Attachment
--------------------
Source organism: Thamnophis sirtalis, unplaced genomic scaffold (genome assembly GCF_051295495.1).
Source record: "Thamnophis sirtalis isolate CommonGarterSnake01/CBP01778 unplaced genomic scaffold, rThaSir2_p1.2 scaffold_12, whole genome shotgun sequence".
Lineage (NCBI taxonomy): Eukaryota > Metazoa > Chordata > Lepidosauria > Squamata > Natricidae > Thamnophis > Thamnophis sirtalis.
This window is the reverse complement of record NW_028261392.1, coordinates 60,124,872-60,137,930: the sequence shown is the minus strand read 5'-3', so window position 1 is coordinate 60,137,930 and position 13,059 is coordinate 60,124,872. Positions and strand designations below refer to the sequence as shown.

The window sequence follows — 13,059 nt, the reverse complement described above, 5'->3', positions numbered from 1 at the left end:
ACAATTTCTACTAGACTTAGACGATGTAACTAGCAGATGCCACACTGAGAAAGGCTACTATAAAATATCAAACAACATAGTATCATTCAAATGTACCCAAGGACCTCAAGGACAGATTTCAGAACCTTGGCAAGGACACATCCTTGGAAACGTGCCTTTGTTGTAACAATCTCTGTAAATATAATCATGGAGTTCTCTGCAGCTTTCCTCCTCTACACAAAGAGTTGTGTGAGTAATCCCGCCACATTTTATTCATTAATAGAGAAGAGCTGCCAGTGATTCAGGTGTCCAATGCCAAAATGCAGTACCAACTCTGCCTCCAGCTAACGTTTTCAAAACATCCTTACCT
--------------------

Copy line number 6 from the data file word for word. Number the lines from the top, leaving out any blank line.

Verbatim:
ACAATTTCTACTAGACTTAGACGATGTAACTAGCAGATGCCACACTGAGAAAGGCTACTATAAAATATCAAACAACATAGTATCATTCAAATGTACCCAAGGACCTCAAGGACAGATTTCAGAACCTTGGCAAGGACACATCCTTGGAAACGTGCCTTTGTTGTAACAATCTCTGTAAATATAATCATGGAGTTCTCTGCAGCTTTCCTCCTCTACACAAAGAGTTGTGTGAGTAATCCCGCCACATTTTATTCATTAATAGAGAAGAGCTGCCAGTGATTCAGGTGTCCAATGCCAAAATGCAGTACCAACTCTGCCTCCAGCTAACGTTTTCAAAACATCCTTACCT